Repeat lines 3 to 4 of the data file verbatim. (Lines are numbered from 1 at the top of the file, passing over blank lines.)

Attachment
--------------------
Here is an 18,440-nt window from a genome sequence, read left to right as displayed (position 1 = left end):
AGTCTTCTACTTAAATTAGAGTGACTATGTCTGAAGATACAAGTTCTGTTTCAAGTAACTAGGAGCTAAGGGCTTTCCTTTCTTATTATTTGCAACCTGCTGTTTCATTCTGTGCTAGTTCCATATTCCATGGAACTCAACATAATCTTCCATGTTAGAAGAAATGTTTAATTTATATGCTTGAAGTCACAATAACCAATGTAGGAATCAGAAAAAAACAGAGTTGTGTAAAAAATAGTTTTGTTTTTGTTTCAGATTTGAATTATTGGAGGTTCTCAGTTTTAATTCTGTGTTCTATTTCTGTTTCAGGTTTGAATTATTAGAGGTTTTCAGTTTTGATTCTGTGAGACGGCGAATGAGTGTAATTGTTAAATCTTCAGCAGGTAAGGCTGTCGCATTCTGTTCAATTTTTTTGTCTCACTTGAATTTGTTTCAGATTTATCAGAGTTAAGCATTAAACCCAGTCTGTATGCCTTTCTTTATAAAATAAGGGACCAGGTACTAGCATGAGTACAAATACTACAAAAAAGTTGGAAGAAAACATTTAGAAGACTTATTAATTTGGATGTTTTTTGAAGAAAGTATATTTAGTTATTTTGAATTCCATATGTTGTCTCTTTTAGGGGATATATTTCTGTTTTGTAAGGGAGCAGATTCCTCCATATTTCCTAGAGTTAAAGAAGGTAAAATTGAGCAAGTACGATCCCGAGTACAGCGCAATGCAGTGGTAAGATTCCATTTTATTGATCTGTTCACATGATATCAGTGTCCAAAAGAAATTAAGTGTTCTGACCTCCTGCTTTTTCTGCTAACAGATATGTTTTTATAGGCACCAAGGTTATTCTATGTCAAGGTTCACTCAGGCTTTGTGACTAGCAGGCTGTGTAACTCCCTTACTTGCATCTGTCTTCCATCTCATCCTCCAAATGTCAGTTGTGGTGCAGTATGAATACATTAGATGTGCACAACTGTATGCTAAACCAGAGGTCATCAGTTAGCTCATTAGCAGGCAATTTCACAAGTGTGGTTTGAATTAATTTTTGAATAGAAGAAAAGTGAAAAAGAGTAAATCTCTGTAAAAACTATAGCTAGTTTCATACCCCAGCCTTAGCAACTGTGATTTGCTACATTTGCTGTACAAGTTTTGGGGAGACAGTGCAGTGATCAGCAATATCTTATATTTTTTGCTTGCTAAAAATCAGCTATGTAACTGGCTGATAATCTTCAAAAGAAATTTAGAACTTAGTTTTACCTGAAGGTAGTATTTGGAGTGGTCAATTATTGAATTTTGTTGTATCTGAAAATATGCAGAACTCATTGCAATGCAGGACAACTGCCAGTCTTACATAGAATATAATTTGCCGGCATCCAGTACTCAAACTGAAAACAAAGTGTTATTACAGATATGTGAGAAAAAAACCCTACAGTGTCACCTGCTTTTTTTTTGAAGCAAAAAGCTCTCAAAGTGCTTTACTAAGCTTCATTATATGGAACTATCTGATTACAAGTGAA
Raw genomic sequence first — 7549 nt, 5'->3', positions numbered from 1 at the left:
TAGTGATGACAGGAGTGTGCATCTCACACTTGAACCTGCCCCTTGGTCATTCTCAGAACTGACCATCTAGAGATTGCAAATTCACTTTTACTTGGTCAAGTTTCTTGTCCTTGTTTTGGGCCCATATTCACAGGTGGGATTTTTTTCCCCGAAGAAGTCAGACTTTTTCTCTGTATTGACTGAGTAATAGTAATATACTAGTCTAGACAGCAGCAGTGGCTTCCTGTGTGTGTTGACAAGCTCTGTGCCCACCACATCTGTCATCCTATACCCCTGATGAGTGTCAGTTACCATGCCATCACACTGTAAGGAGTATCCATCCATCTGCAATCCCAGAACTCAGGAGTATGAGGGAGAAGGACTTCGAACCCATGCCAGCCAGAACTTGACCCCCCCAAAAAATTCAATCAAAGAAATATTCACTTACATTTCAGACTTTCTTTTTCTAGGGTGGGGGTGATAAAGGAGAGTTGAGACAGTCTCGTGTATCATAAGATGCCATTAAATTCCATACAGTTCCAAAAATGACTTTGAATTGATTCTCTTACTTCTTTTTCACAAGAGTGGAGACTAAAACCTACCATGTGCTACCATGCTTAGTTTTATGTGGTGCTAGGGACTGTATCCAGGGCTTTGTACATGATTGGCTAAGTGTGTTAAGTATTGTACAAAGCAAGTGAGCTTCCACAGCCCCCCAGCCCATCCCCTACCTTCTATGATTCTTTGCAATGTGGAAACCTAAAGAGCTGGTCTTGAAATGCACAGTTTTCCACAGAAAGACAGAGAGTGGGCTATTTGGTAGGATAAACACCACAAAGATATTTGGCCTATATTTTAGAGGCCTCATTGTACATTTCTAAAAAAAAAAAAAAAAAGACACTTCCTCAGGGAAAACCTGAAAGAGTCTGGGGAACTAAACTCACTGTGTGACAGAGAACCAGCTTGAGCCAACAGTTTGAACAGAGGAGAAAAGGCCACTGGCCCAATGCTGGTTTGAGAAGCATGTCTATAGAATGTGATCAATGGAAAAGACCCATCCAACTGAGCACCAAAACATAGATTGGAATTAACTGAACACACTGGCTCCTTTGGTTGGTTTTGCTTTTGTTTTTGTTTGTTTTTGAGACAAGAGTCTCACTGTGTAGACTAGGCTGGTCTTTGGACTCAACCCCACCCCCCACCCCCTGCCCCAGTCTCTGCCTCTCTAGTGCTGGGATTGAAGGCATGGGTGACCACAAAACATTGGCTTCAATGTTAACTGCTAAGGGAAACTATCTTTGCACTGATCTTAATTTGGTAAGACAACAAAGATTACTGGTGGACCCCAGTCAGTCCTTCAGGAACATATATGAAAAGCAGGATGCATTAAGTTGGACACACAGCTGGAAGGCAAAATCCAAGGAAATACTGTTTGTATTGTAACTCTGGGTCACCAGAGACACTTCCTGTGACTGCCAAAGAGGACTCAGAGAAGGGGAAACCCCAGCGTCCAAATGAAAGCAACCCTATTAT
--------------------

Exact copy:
Raw genomic sequence first — 7549 nt, 5'->3', positions numbered from 1 at the left:
TAGTGATGACAGGAGTGTGCATCTCACACTTGAACCTGCCCCTTGGTCATTCTCAGAACTGACCATCTAGAGATTGCAAATTCACTTTTACTTGGTCAAGTTTCTTGTCCTTGTTTTGGGCCCATATTCACAGGTGGGATTTTTTTCCCCGAAGAAGTCAGACTTTTTCTCTGTATTGACTGAGTAATAGTAATATACTAGTCTAGACAGCAGCAGTGGCTTCCTGTGTGTGTTGACAAGCTCTGTGCCCACCACATCTGTCATCCTATACCCCTGATGAGTGTCAGTTACCATGCCATCACACTGTAAGGAGTATCCATCCATCTGCAATCCCAGAACTCAGGAGTATGAGGGAGAAGGACTTCGAACCCATGCCAGCCAGAACTTGACCCCCCCAAAAAATTCAATCAAAGAAATATTCACTTACATTTCAGACTTTCTTTTTCTAGGGTGGGGGTGATAAAGGAGAGTTGAGACAGTCTCGTGTATCATAAGATGCCATTAAATTCCATACAGTTCCAAAAATGACTTTGAATTGATTCTCTTACTTCTTTTTCACAAGAGTGGAGACTAAAACCTACCATGTGCTACCATGCTTAGTTTTATGTGGTGCTAGGGACTGTATCCAGGGCTTTGTACATGATTGGCTAAGTGTGTTAAGTATTGTACAAAGCAAGTGAGCTTCCACAGCCCCCCAGCCCATCCCCTACCTTCTATGATTCTTTGCAATGTGGAAACCTAAAGAGCTGGTCTTGAAATGCACAGTTTTCCACAGAAAGACAGAGAGTGGGCTATTTGGTAGGATAAACACCACAAAGATATTTGGCCTATATTTTAGAGGCCTCATTGTACATTTCTAAAAAAAAAAAAAAAAAGACACTTCCTCAGGGAAAACCTGAAAGAGTCTGGGGAACTAAACTCACTGTGTGACAGAGAACCAGCTTGAGCCAACAGTTTGAACAGAGGAGAAAAGGCCACTGGCCCAATGCTGGTTTGAGAAGCATGTCTATAGAATGTGATCAATGGAAAAGACCCATCCAACTGAGCACCAAAACATAGATTGGAATTAACTGAACACACTGGCTCCTTTGGTTGGTTTTGCTTTTGTTTTTGTTTGTTTTTGAGACAAGAGTCTCACTGTGTAGACTAGGCTGGTCTTTGGACTCAACCCCACCCCCCACCCCCTGCCCCAGTCTCTGCCTCTCTAGTGCTGGGATTGAAGGCATGGGTGACCACAAAACATTGGCTTCAATGTTAACTGCTAAGGGAAACTATCTTTGCACTGATCTTAATTTGGTAAGACAACAAAGATTACTGGTGGACCCCAGTCAGTCCTTCAGGAACATATATGAAAAGCAGGATGCATTAAGTTGGACACACAGCTGGAAGGCAAAATCCAAGGAAATACTGTTTGTATTGTAACTCTGGGTCACCAGAGACACTTCCTGTGACTGCCAAAGAGGACTCAGAGAAGGGGAAACCCCAGCGTCCAAATGAAAGCAACCCTATTAT